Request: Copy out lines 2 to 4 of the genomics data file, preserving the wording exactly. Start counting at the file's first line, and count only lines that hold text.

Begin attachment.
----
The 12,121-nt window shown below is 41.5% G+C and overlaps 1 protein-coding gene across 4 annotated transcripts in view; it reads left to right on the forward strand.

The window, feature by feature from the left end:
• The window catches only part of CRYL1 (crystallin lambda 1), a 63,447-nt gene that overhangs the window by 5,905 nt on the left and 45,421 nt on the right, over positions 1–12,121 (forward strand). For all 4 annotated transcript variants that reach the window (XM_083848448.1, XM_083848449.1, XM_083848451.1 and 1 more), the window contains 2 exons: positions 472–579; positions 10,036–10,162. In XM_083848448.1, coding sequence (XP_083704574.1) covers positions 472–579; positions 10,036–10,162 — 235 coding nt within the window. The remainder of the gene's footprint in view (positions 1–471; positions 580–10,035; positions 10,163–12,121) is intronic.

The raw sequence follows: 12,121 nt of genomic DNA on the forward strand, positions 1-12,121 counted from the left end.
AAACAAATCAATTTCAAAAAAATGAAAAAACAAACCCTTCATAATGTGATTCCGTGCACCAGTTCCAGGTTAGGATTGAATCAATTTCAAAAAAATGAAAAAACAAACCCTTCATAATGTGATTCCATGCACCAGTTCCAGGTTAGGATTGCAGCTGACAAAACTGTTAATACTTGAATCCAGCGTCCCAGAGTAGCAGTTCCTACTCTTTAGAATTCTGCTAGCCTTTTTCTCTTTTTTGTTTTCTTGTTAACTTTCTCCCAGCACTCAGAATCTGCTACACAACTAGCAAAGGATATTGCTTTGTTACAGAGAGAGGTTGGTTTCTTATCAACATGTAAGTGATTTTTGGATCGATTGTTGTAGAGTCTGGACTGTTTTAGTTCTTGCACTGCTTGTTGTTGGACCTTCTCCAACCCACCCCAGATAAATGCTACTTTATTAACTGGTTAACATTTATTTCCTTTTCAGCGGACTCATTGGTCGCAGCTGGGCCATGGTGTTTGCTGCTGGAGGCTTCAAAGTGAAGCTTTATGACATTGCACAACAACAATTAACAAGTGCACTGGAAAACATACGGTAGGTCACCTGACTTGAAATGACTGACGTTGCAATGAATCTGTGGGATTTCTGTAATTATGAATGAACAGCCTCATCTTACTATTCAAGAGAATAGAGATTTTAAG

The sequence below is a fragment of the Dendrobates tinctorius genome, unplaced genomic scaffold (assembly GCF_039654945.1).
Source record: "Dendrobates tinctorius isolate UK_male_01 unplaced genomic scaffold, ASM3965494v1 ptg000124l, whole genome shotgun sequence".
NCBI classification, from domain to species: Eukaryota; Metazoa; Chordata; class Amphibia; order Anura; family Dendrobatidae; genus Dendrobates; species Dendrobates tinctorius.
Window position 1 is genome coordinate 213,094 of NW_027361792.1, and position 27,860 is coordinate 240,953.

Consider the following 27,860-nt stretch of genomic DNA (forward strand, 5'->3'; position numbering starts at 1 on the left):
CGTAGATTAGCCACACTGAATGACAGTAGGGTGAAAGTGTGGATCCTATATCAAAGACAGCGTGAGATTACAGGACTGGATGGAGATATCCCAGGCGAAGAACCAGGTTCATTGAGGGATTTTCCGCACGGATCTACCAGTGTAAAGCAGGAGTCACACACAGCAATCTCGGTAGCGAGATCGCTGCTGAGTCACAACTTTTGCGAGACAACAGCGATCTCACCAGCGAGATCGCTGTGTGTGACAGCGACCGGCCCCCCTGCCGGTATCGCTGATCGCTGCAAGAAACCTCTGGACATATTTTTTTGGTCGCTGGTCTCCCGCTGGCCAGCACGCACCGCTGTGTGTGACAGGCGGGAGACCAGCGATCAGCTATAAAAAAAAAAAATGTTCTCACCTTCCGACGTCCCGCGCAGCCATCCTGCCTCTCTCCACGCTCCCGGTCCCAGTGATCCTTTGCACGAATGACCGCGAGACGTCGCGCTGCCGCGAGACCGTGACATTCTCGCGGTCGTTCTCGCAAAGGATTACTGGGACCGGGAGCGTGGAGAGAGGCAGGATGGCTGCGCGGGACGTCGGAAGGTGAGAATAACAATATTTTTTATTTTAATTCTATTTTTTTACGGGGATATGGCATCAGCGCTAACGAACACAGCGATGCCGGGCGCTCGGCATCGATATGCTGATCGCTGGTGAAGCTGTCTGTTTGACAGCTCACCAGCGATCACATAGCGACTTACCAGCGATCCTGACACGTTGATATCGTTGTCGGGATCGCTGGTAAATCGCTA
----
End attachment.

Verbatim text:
The window, feature by feature from the left end:
• The window catches only part of CRYL1 (crystallin lambda 1), a 63,447-nt gene that overhangs the window by 5,905 nt on the left and 45,421 nt on the right, over positions 1–12,121 (forward strand). For all 4 annotated transcript variants that reach the window (XM_083848448.1, XM_083848449.1, XM_083848451.1 and 1 more), the window contains 2 exons: positions 472–579; positions 10,036–10,162. In XM_083848448.1, coding sequence (XP_083704574.1) covers positions 472–579; positions 10,036–10,162 — 235 coding nt within the window. The remainder of the gene's footprint in view (positions 1–471; positions 580–10,035; positions 10,163–12,121) is intronic.

The raw sequence follows: 12,121 nt of genomic DNA on the forward strand, positions 1-12,121 counted from the left end.